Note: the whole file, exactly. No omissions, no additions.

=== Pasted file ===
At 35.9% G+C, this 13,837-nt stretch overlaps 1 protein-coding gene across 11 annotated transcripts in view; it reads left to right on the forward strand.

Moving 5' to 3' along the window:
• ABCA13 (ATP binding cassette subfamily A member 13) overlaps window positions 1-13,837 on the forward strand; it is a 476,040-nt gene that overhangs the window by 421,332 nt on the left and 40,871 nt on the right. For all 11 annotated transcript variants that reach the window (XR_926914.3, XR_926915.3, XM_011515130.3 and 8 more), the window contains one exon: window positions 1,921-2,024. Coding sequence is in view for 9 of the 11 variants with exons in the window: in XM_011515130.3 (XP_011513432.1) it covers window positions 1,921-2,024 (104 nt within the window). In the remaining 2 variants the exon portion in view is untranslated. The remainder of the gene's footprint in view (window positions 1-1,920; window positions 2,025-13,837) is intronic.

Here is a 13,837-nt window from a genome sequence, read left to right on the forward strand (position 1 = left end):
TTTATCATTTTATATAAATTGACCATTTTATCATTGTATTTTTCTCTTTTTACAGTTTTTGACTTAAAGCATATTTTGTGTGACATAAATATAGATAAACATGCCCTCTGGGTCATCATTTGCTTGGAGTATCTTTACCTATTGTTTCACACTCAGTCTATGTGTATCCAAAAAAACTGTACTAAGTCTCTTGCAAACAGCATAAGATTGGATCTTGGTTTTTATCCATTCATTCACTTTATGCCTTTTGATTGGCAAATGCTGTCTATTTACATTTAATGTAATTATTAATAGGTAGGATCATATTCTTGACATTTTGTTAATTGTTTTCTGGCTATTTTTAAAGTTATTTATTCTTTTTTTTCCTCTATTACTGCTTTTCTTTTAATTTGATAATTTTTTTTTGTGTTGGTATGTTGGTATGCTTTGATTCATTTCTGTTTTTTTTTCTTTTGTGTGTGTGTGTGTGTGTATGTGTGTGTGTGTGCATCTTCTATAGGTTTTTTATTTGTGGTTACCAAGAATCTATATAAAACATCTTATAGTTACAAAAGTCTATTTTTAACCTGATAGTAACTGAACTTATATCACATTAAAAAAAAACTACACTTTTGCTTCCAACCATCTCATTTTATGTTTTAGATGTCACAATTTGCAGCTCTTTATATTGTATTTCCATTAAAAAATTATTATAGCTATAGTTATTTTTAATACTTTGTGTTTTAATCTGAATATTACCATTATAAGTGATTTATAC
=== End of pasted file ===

At 35.9% G+C, this 13,837-nt stretch overlaps 1 protein-coding gene across 11 annotated transcripts in view; it reads left to right on the forward strand.

Moving 5' to 3' along the window:
• ABCA13 (ATP binding cassette subfamily A member 13) overlaps window positions 1-13,837 on the forward strand; it is a 476,040-nt gene that overhangs the window by 421,332 nt on the left and 40,871 nt on the right. For all 11 annotated transcript variants that reach the window (XR_926914.3, XR_926915.3, XM_011515130.3 and 8 more), the window contains one exon: window positions 1,921-2,024. Coding sequence is in view for 9 of the 11 variants with exons in the window: in XM_011515130.3 (XP_011513432.1) it covers window positions 1,921-2,024 (104 nt within the window). In the remaining 2 variants the exon portion in view is untranslated. The remainder of the gene's footprint in view (window positions 1-1,920; window positions 2,025-13,837) is intronic.

Here is a 13,837-nt window from a genome sequence, read left to right on the forward strand (position 1 = left end):
TTTATCATTTTATATAAATTGACCATTTTATCATTGTATTTTTCTCTTTTTACAGTTTTTGACTTAAAGCATATTTTGTGTGACATAAATATAGATAAACATGCCCTCTGGGTCATCATTTGCTTGGAGTATCTTTACCTATTGTTTCACACTCAGTCTATGTGTATCCAAAAAAACTGTACTAAGTCTCTTGCAAACAGCATAAGATTGGATCTTGGTTTTTATCCATTCATTCACTTTATGCCTTTTGATTGGCAAATGCTGTCTATTTACATTTAATGTAATTATTAATAGGTAGGATCATATTCTTGACATTTTGTTAATTGTTTTCTGGCTATTTTTAAAGTTATTTATTCTTTTTTTTCCTCTATTACTGCTTTTCTTTTAATTTGATAATTTTTTTTTGTGTTGGTATGTTGGTATGCTTTGATTCATTTCTGTTTTTTTTTCTTTTGTGTGTGTGTGTGTGTGTATGTGTGTGTGTGTGCATCTTCTATAGGTTTTTTATTTGTGGTTACCAAGAATCTATATAAAACATCTTATAGTTACAAAAGTCTATTTTTAACCTGATAGTAACTGAACTTATATCACATTAAAAAAAAACTACACTTTTGCTTCCAACCATCTCATTTTATGTTTTAGATGTCACAATTTGCAGCTCTTTATATTGTATTTCCATTAAAAAATTATTATAGCTATAGTTATTTTTAATACTTTGTGTTTTAATCTGAATATTACCATTATAAGTGATTTATAC